email: carolinafan21@hotmail.com or westerncrap@hotmail.com

Dirty Boots Hiking Club:
To have fun and promote self-confidence through teamwork and friendship. Activities include small weekly hikes (Sehome Hill and other local areas) and occasional longer hikes (Rainier & Baker) in warmer weather.
Contact: Christine Bromley - 788-8418; email: bromlec@cc.wwu.edu

Exposures-Student Network of Photojournalism:
A forum for photographers to develop. In partnership between the journalism department and The Bellingham Herald, students and professional photographers will share photos and discuss issues related to photojournalism. Meeting topics will alternate between speakers and technical workshops.
Contact: Heather Trimm - 933-1339
email: redbug_99@hotmail.com or wwuphoj@hotmail.com

Food Not Lawns:
This club is dedicated to making the campus and Bellingham more sustainable by converting lawns into food and wildlife gardens. The food grown is donated to people that need good organic food the most, like low income, school children, hospitals, etc. The goals are to heal the earth and heal the people by building community and eating the healthiest diet possible, all organic of course.
Contact person: Eric Conn - 671-1064; e-mail: growingfree@hotmail.com or Bhamfoodnotlawns@hotmail.com

Restoring Eden:
To provide a place for people to bridge the gap between Christians and other environmentally focused groups. We are committed to learning and living out the Biblical call to stewardship of God's earth.
Contact Person: Katie Frankhauser - 647-1569
email: restoringeden@yahoo.com or katiefrank@juno.com

Shuksan Direct Action:
A collective of autonomous individuals dedicated to confronting oppression where, when, and however it manifests within this bioregion.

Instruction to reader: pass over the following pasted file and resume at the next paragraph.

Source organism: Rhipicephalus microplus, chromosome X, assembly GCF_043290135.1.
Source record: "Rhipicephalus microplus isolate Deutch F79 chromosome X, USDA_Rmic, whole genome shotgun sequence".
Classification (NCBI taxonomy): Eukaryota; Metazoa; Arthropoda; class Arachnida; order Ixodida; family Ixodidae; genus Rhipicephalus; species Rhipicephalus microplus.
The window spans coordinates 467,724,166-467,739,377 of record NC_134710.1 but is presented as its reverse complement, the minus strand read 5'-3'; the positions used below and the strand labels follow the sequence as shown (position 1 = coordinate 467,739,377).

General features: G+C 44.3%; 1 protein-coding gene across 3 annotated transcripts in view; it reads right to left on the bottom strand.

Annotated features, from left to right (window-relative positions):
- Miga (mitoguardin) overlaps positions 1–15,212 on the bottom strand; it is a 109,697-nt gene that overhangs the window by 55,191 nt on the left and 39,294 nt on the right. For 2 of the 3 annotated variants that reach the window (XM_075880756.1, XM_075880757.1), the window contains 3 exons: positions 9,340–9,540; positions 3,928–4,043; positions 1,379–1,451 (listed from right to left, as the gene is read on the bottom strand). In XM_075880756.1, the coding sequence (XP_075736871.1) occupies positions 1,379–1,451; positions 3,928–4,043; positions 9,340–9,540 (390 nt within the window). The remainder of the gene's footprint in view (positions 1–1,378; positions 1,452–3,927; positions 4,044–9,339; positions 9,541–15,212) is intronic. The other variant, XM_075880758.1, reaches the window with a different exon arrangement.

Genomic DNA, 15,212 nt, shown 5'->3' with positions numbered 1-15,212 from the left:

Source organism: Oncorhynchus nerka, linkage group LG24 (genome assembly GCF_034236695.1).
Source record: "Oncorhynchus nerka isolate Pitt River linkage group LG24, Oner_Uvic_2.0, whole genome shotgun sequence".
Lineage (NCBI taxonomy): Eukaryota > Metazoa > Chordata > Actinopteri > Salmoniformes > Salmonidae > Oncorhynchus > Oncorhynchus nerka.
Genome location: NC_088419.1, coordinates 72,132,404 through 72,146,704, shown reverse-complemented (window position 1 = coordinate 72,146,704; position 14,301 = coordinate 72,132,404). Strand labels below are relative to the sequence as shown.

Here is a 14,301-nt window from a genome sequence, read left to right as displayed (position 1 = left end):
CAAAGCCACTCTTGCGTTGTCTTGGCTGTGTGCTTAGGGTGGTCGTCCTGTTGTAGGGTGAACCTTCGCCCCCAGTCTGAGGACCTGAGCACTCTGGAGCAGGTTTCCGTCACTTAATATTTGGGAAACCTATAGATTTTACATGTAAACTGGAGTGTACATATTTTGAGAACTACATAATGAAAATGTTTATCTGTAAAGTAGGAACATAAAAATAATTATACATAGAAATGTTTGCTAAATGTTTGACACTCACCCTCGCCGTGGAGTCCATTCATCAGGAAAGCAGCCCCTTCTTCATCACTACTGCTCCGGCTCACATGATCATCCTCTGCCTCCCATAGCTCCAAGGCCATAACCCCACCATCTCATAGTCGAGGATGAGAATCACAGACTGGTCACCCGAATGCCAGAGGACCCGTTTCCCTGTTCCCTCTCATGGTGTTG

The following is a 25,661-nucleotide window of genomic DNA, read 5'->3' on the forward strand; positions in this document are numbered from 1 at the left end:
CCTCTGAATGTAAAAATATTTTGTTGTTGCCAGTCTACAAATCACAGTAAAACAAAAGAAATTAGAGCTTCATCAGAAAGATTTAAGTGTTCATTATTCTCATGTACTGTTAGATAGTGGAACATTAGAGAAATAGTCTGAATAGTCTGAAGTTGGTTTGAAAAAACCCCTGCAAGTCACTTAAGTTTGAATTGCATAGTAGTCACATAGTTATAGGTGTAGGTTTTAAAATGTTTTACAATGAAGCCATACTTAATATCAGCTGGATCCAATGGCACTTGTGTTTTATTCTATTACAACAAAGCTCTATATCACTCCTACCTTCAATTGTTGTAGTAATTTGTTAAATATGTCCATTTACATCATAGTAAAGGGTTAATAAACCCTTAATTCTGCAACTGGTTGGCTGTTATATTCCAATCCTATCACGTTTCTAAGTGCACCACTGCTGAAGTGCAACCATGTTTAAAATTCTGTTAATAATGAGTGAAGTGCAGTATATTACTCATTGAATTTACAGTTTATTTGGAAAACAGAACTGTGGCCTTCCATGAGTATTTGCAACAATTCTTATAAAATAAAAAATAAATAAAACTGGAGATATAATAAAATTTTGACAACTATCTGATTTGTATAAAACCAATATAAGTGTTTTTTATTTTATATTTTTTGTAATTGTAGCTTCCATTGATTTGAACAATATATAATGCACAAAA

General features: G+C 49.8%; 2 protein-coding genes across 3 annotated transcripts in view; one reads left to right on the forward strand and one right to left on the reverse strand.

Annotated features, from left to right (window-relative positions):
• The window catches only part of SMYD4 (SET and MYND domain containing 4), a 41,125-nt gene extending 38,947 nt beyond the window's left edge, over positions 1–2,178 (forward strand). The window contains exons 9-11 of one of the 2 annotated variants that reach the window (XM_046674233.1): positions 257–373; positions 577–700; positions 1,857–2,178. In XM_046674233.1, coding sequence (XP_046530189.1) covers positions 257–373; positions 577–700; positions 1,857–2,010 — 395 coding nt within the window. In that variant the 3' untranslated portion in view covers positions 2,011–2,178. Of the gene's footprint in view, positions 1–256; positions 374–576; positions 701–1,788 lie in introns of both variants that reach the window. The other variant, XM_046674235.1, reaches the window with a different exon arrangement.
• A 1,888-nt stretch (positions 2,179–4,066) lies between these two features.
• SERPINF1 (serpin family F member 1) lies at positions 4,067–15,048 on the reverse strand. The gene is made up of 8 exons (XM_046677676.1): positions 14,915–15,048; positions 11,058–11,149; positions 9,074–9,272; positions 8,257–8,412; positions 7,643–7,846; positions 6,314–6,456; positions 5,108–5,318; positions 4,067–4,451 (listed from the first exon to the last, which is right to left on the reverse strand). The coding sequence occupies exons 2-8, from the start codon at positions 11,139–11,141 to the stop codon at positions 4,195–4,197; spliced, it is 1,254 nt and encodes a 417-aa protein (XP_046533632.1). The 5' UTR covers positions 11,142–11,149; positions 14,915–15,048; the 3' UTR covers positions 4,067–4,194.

1255 Humboldt St.

Students for Fair Trade:
To promote awareness of fair trade products on campus.
Contact person: Cassandra Howe - 676-1309; email: howec@cc.wwu.edu

Western Animal Rights Network:
To educate about animal issues.
Contact Person: Michael Elliston - 201-6589
email: warn@cc.wwu.edu or melliston@simsister.com

Western Environmental Watch:
W.E.W. is a club dedicated to addressing on-campus environmental issues and creating a greener campus.
Contact person: Cassandra Howe - 676-1309;
email: westernenvironmentalwatch@hotmail.com or howec@cc.wwu.edu

Western Greens:
Ten key values of the Green Party: ecological wisdom, social justice, grassroots democracy, non-violence, decentralization, community based economics, feminism, respect for diversity, personal and global responsibility, future focus.
Contact: Joseph Wright - 733-9083; email: wrightj@cc.wwu.edu

WWU Backpacking /Hiking Club:
The objective is to create a cooperative style club geared toward getting people outdoors.
Contact Person: Ryan Wilson - 647-1686; email: wilson_ryan_A@hotmail.com